The Pixel 2 built upon that, with both phones having the Active Edge squeezable sides that could trigger the Google Assistant. And the Pixel 3 and Pixel 3 XL came with dual selfie cameras that worked rather well, as well as a noticeably improved rear camera that delivered smartphone photography results that beat other phones with multiple rear cameras.
The Pixel 4’s standout feature was the Soli radar chip that allowed the phone to be unlocked very quickly using secure facial recognition, as well as have gesture controls. Such features didn’t exactly transform the way we use phones. But it was still an interesting, very techy feature that made Google's flagship unique. Unfortunately for fans of Motion Sense, rumors point to the Pixel 5 ditching this feature.
As it stands, there’s been no hint at any standout features the Pixel 5 might have. One could argue that by opting to use a non-flagship chip, Google could be pivoting the Pixel range to be less about its approach to tech, and more about making a more affordable, decently equipped phone that has the very essence of Google’s expression of Android.
What cameras will the Pixel 5 have?
For three generations, the Pixel phones have made do with a single rear camera, relying on Google’s software wizardry to deliver some of the best smartphone photography around. But it appeared there was only so much a single lens could do, so Google added a dual rear-camera array to the Pixel 4.
However, that pair of cameras consisted of a 12.2MP primary camera and a 16MP telephoto camera with a 2x optical zoom. While the zoom lens was a nice to have, it’s not really seen as something that’s useful to a lot of people; many would rather a wide-angle lens.
So there’s scope for Google to either swap the telephoto lens out for a wide-angle one or add a third camera into the mix putting it on par with the iPhone 11 Pro (opens in new tab) or Galaxy S20 Plus (opens in new tab). But this is all speculation, as there’s been no leaks or hint as to the camera setup the Pixel 5 might have.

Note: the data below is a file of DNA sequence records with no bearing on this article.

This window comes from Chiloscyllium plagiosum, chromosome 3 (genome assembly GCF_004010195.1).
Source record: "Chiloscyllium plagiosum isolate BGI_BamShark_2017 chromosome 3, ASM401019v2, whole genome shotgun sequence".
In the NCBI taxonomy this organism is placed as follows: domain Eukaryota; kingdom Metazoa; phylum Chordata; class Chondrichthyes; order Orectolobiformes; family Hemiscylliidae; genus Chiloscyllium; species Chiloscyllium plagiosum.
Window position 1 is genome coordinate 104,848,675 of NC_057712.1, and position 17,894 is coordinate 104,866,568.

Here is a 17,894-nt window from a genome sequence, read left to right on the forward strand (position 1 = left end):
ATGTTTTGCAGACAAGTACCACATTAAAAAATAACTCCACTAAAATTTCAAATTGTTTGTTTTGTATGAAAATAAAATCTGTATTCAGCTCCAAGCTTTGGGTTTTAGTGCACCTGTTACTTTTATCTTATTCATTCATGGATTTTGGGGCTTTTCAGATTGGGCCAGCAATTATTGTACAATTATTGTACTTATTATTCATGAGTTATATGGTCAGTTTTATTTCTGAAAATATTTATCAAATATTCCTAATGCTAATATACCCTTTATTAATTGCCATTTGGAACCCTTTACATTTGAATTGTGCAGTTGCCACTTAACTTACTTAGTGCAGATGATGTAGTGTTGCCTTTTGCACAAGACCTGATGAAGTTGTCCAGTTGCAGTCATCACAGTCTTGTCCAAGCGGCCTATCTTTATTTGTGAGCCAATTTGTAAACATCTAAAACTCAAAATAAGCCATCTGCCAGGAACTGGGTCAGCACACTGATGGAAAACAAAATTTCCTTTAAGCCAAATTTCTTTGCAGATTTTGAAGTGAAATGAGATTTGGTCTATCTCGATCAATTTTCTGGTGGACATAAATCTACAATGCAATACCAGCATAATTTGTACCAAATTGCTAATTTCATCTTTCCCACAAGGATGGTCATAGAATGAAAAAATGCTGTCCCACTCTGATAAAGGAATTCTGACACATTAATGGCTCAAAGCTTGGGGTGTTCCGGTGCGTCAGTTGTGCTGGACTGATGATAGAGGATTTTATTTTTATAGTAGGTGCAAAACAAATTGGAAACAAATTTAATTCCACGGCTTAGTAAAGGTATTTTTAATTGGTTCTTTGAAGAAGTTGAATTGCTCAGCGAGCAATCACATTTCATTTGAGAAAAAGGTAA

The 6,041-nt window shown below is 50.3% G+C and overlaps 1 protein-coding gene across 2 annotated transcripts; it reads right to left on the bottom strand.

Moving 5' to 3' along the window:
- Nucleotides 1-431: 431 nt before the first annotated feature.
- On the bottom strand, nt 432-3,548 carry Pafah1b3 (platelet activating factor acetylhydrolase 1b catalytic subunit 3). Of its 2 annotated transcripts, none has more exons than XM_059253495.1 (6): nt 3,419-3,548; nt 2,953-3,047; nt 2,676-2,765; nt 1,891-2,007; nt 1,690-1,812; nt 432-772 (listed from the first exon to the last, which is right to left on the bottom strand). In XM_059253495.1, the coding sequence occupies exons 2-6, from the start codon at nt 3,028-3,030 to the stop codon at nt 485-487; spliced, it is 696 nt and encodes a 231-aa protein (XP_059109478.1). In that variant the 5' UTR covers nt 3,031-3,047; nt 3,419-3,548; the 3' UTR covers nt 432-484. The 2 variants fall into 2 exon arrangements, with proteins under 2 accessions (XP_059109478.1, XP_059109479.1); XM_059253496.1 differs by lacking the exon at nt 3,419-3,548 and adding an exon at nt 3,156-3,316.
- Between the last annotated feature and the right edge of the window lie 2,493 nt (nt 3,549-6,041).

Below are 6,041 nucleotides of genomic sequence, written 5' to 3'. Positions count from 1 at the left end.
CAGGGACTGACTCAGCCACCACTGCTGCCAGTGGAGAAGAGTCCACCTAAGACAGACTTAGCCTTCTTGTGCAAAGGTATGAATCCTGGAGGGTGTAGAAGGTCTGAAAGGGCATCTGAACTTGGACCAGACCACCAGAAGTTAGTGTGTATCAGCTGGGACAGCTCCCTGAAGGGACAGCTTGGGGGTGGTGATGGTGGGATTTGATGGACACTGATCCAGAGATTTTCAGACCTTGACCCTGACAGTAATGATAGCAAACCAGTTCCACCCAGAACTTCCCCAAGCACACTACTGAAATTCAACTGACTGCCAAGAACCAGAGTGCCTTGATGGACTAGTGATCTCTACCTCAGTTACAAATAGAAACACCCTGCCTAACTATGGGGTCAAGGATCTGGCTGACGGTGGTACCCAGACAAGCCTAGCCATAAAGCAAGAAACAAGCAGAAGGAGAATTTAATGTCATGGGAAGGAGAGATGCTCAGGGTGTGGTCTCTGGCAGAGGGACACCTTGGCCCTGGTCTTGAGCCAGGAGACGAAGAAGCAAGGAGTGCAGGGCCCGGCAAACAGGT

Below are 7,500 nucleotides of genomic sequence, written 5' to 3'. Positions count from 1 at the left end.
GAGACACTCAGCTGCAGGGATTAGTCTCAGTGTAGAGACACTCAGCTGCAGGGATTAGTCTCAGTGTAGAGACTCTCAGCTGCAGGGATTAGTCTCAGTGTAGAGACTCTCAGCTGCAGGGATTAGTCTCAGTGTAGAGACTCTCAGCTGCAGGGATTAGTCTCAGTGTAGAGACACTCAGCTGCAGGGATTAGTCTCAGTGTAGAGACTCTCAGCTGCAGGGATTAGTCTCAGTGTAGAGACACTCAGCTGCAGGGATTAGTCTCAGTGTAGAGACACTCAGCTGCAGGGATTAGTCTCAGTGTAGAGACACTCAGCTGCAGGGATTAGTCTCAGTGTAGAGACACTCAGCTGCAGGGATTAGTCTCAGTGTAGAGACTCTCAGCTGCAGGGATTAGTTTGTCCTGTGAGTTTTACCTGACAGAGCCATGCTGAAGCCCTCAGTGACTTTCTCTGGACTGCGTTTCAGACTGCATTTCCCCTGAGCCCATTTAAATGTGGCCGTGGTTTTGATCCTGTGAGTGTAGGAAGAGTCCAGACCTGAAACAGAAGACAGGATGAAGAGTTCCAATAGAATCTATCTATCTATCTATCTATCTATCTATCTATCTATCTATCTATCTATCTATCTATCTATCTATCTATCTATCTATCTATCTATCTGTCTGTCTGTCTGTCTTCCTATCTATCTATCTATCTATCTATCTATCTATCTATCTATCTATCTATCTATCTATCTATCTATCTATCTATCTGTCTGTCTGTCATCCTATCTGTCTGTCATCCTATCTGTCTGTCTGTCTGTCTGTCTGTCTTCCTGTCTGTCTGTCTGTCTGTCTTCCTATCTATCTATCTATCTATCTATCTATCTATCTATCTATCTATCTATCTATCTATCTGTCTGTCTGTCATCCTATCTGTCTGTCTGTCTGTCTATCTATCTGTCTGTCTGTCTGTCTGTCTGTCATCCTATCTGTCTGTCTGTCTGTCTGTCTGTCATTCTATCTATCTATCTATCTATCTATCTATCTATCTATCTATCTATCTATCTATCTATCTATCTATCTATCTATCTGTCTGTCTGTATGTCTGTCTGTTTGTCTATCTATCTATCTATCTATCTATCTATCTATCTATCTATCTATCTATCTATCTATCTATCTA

We’re keen to hear more, as the Pixel phones have always excelled at phone photography and we want to see what Google can do next.
How big will the Pixel 5's battery be?
It’s the least interesting part of a smartphone but probably one of its most important parts: the battery. But we’ve not heard a peep about whether the Pixel 5 will have a boosted battery life.
The 2,800 mAh of the Pixel 4 was pretty disappointing, meaning the phone only lasted 8 hours and 3 minutes in our battery test. And the 3,700 mAh battery pack in the Pixel 4 XL was also rather uninspiring for a phone of its size, delivering only 9 hours and 42 minutes of battery life.
That meant both Pixel 4 handsets fell short of the 11 plus hours needed to qualify for our best phone battery life (opens in new tab) list. We’re hoping this is an area Google improves for the Pixel 5.
And we’d also like to see Google do some more optimisation in Android to improve phone battery life. After all the company has a whole range of artificial intelligence research to throw at the problem of poor battery life.
So there you have it, those were the five things we’d like to know about the Pixel 5. No doubt as the year draws on we’ll start to see more hints about what’s coming for Google’s next Pixel phone; we’re currently quietly optimistic that it’ll impress us.